Effective salespeople aren’t always likable personalities. Here’s why

Contrary to popular belief, your personality does not determine success in Sales. For instance, there’s a pervasive myth that effective salespeople are extroverted, charming, charismatic, and instantly likable. The only problem is there’s no evidence that it’s actually true; it’s a widely held belief but just that-a myth. While charisma can certainly be an asset in certain sales situations, the reality is that successful sales professionals come in all shapes, sizes, and personality types. Let’s debunk this myth and explore why effective salespeople aren’t always likable personalities.  And in the process, what determines sales success.

Read: Shrewd salespeople don’t play by rules but still close

Sales isn’t about making friends

First and foremost, it’s essential to understand that the primary goal of sales is not to make friends—it’s to drive revenue and achieve results. While being likable can help build rapport and trust with customers, ultimately, sales success hinges on the ability to identify needs, overcome objections, and close deals. Effective salespeople prioritize results over popularity. The profoundness of this came to the fore with this bank representative in Mombasa who sold for an Islamic bank. Let’s call him Aziz. By the time we were interacting with the employer, he was on his way out. “We can’t retain him. He’s not closing.”

Read: Use ‘gifts’ to increase sales not popularity

You see, Aziz had piles of uncompleted application forms. This one was missing an ID, that one a payslip, a third one bank statements a fourth, PIN number a fifth, a combination of any of the last four and on and on. And why? He explains: “Wajua customer wanasahau tu. Sio kupenda kwao. Customer akisema ataleta  ID kesho, halafu asahau namwambia inshallah, kesho pia ni siku.” (When a customer says they’ve forgotten their ID I sympathize with them and ask them to remember to bring it the following day).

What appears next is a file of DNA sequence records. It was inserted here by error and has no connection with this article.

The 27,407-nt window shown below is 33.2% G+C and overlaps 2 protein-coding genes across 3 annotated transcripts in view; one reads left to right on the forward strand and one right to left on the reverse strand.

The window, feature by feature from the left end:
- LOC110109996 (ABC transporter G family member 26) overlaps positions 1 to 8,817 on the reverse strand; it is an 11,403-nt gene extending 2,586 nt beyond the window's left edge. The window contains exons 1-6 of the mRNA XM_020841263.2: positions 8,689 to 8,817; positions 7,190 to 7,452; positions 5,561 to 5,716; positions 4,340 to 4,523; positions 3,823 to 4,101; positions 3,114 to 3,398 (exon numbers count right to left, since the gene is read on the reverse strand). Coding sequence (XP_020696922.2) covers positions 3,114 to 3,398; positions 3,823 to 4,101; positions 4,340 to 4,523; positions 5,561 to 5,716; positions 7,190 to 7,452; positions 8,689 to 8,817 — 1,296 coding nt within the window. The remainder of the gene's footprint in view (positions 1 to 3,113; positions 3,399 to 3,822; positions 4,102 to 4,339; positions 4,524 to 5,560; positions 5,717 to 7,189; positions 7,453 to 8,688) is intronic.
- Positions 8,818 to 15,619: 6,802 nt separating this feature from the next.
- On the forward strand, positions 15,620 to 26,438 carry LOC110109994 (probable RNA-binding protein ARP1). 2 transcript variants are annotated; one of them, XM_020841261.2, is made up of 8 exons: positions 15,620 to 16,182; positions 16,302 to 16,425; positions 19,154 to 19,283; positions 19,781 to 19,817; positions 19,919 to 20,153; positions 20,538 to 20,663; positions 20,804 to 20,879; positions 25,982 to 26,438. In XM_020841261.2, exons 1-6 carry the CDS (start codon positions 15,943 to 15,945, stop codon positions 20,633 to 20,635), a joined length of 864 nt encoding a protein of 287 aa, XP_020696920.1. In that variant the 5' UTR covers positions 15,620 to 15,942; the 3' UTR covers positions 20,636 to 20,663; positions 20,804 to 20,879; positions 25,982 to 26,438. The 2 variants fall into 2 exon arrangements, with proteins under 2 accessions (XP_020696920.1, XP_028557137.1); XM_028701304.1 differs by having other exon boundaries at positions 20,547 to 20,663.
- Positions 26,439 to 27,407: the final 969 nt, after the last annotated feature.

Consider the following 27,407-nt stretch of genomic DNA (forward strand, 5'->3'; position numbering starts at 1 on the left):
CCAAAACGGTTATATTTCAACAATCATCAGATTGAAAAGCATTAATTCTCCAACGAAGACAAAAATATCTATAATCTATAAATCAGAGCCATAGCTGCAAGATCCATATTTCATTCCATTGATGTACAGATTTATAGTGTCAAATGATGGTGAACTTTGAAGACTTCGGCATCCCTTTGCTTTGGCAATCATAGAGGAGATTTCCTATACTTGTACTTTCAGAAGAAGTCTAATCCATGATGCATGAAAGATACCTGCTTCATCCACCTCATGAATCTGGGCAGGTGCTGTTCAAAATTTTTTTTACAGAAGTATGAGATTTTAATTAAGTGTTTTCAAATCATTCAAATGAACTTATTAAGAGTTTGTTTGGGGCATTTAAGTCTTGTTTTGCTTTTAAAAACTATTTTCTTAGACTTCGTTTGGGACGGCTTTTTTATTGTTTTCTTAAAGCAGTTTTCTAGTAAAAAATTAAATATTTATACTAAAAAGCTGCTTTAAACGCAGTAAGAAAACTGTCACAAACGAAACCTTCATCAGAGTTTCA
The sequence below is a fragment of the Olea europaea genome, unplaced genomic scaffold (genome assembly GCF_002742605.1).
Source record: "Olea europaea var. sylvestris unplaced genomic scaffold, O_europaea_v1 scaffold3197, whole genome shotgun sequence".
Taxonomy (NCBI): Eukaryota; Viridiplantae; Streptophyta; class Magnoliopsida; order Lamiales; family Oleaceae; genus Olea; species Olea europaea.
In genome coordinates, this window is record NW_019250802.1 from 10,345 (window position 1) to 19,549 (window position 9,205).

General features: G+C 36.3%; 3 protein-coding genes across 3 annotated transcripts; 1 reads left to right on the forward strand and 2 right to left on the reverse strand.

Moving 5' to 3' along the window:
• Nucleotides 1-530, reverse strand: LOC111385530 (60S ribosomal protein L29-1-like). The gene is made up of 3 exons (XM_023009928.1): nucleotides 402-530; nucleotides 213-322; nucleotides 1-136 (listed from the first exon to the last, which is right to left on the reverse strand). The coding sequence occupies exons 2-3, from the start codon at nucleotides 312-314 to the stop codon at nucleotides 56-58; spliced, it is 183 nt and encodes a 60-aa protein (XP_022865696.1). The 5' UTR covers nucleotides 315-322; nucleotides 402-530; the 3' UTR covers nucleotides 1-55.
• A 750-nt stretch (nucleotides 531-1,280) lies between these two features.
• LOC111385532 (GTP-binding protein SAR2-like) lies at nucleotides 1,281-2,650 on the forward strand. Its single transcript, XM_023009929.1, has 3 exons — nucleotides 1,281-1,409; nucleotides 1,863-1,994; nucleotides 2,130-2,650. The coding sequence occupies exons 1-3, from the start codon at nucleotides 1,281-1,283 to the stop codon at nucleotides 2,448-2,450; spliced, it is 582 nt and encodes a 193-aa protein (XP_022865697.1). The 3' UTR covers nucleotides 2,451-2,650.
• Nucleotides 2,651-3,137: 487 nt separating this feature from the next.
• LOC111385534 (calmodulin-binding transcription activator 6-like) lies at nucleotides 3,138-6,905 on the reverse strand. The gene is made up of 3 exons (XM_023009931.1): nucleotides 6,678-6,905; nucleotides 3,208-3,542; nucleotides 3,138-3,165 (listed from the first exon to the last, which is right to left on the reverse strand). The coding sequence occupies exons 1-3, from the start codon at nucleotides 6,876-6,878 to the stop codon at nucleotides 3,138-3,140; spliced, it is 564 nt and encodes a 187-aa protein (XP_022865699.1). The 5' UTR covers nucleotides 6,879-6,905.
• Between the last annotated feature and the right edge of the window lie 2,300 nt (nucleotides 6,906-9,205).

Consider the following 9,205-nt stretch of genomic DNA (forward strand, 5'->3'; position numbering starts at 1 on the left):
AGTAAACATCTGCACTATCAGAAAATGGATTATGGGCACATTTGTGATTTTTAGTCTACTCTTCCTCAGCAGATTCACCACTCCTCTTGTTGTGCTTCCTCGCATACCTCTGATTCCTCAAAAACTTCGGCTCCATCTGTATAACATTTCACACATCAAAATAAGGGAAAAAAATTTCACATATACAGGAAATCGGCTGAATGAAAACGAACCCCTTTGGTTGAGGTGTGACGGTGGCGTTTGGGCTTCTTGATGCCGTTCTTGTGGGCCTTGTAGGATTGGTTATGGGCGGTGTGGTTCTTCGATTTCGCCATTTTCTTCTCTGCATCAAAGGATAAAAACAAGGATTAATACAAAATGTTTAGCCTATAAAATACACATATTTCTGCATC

Read: Selling is not closing but to close you must sell.

Understanding personality does not determine sales success, to make him effective, we used his personality to work for, not against him. Here’s an example. “Can you ask them if it’s OK to be sending them polite text reminders just before they leave home to carry their ID (or missing document)?” His eyes lit up, “Yes.” Long story short, he wasn’t fired and over the next month, and focusing only on it, he converted 62% of the incomplete application forms to complete closes.

Read: Debt collection is in itself a formidable salesman

Effective salespeople personalities

Different strokes for different folks: Effective salespeople personalities

Sales is a diverse field, and what works for one salesperson may not work for another. While some sales professionals thrive on charm and charisma, others excel through expertise, persistence, or sheer determination. The key is recognizing and leveraging your unique strengths and adapting your approach to suit the needs of your customers.  For instance, again from true experiences.

“I’m not good in making PowerPoint slides or even group presentations, so I avoid them but when I must, I pair up with a colleague whose strength it is.  My strength lies in one-on-one interactions and simplifying complex things for customers to understand and so I close faster.”

Or, this one shared by a budding Sales Development Representative (responsible for lead generation and qualification):